Wendell Berry says that we shouldn’t measure another’s intelligence by the mastery of some specialized information but by “the good order or harmoniousness of his or her surroundings.” In other words, it’s not what we know or believe about climate change but how that knowledge is living well inside of us, how we’re learning to embody and live it. Down there, everything is OK. Going deeper is a process for all of us and it takes time. As we do we’re likely going to find some of the wisdom we were always seeking. That’s just part of the territory down there. This is a good time to find meaning, even Presence, the realization that this moment contains what we is the one we always wanted.

And a free drop-in group to explore all this tomorrow, Sunday May 19th, at 1pm Eastern, 10 am Pacific, 6pm UK, etc. Send an email to andrewcartermacdonald at gmail dot com and I’ll send you the link.

3 Responses

  1. Andrew,
    B here. Why is it that ” the body is way behind intellectual appreciation?” Are you saying that we have lost touch with how our body perceives Nature? Where does the deeper work take place? Could you expand on what “the greater part of us knows”?
    After we do the personal presencing and deeper work then comes connecting with others in a way that is not preaching. If we are all in this together then the community is the world. This means connecting with those that do not have the same worldviews as us. Yes, one step at a time is the message because that is what presencing is; be present in your process moment to moment. What seems vital to me is that we face our fear of failure as well. This does not mean we will fail, it means we are aware of the possibility and use it to attract inner resources found within the web of life. What happens when you touch something hot? We pull away, we attract one of our survival senses.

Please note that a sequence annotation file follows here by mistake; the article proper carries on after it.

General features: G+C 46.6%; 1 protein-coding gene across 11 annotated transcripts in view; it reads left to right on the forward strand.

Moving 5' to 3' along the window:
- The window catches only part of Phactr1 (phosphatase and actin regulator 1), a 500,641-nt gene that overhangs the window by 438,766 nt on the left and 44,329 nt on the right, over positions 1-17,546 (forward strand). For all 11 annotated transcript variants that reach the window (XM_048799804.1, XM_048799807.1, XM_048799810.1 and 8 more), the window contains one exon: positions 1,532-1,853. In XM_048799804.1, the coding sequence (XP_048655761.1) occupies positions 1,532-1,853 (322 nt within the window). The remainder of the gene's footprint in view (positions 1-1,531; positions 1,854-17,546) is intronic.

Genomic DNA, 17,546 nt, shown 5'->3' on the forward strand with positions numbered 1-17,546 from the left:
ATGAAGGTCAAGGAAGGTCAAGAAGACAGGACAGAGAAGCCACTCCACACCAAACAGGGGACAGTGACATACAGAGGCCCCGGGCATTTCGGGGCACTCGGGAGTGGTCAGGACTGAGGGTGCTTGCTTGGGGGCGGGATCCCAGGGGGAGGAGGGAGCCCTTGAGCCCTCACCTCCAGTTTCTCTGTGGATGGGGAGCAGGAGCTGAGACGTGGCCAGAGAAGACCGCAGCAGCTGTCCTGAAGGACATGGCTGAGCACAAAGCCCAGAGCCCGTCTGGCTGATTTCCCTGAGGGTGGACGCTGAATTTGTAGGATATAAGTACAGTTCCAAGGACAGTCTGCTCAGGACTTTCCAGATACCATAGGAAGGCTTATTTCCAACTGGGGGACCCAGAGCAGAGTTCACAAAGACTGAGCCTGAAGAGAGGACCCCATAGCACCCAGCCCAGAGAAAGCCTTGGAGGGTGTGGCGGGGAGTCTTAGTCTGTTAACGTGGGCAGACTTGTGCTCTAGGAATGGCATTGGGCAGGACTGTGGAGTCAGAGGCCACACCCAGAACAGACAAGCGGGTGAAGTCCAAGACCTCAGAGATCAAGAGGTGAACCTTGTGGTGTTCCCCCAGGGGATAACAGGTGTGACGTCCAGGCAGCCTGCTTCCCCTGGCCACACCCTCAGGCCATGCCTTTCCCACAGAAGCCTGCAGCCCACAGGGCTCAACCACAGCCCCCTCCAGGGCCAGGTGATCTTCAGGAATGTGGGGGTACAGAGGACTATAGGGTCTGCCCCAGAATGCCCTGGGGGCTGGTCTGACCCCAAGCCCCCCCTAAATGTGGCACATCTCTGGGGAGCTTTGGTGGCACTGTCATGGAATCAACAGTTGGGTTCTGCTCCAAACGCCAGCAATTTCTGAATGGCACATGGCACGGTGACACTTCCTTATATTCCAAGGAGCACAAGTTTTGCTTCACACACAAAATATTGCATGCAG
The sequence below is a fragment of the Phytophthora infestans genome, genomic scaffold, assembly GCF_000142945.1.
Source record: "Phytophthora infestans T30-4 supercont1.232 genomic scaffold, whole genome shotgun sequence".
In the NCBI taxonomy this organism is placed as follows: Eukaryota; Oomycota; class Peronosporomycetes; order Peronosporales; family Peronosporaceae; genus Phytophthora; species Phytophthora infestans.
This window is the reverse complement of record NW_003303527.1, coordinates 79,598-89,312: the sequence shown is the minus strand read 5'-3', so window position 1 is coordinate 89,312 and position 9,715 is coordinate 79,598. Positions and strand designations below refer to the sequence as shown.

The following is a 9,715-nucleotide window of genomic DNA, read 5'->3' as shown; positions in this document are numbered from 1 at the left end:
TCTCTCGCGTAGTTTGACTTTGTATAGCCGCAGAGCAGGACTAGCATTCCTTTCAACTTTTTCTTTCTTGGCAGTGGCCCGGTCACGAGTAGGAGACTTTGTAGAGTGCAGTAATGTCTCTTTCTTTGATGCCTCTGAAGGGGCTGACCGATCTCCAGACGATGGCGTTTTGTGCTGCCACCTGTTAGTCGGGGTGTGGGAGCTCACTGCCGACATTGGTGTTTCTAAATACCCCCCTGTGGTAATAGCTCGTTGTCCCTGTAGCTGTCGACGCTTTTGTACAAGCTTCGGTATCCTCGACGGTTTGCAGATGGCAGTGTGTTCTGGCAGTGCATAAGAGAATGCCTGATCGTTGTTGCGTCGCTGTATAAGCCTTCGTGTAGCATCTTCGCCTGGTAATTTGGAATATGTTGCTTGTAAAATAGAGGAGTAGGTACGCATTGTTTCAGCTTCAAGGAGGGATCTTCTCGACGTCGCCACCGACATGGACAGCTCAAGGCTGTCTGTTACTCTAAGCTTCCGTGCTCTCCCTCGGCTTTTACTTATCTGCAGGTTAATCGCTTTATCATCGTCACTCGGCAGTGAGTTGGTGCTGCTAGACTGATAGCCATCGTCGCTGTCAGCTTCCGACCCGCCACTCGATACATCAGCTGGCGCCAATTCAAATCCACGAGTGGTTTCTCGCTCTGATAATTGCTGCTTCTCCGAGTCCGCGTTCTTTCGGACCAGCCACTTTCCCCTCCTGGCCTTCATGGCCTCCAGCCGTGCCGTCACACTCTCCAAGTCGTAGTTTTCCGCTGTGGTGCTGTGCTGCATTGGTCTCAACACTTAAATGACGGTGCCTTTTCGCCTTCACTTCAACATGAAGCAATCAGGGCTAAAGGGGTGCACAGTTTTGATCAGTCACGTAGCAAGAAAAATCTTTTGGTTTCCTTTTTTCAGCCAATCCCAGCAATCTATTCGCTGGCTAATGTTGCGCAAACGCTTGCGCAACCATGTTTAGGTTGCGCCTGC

Maybe we should embrace denial to attract the opposite? Is it possible to think ourselves dead? Our bodies are pretty stubborn about living. That is Nature talking through us. Have we really taken the time to reconnect with Nature? What is it in us that tells us to drink when we thirst and eat when we hunger? Nature. The myth is that human nature is separate from Nature. We have our stories but what have we learned from them? Are they excuses or lessons that need harvesting for wisdom?
    I ramble.
    Be well

  2. Your essay reminded me of thoughts I have regarding our relationship with nature. Perhaps you were alluding to the same phenomenum: on an intellectual level we know that our planet orbits the sun. Yet, on a day-to-day (business as usual) level we don’t think as if we know that fact. We speak of the sun “rising” or “going down” rather than “we are turning towards (or away from) the sun.
    People I have talked to about this dismiss it as nonsense. What say you? Is this an example of the body taking longer than the intellect to grasp a change in reality?
    Btw, the Beatles (probably John Lennon) wrote a song called “Fool on the Hill”: “…saw the sun going down and the eyes in his head saw the world spinning round”. That’s what I’m talking about.

  3. B, love your questions, They’re mine too. The answers take a lifetime!

    Keith, there’s always more depth to understand, but the society and the social mind tend to think they already know all that’s worth knowing.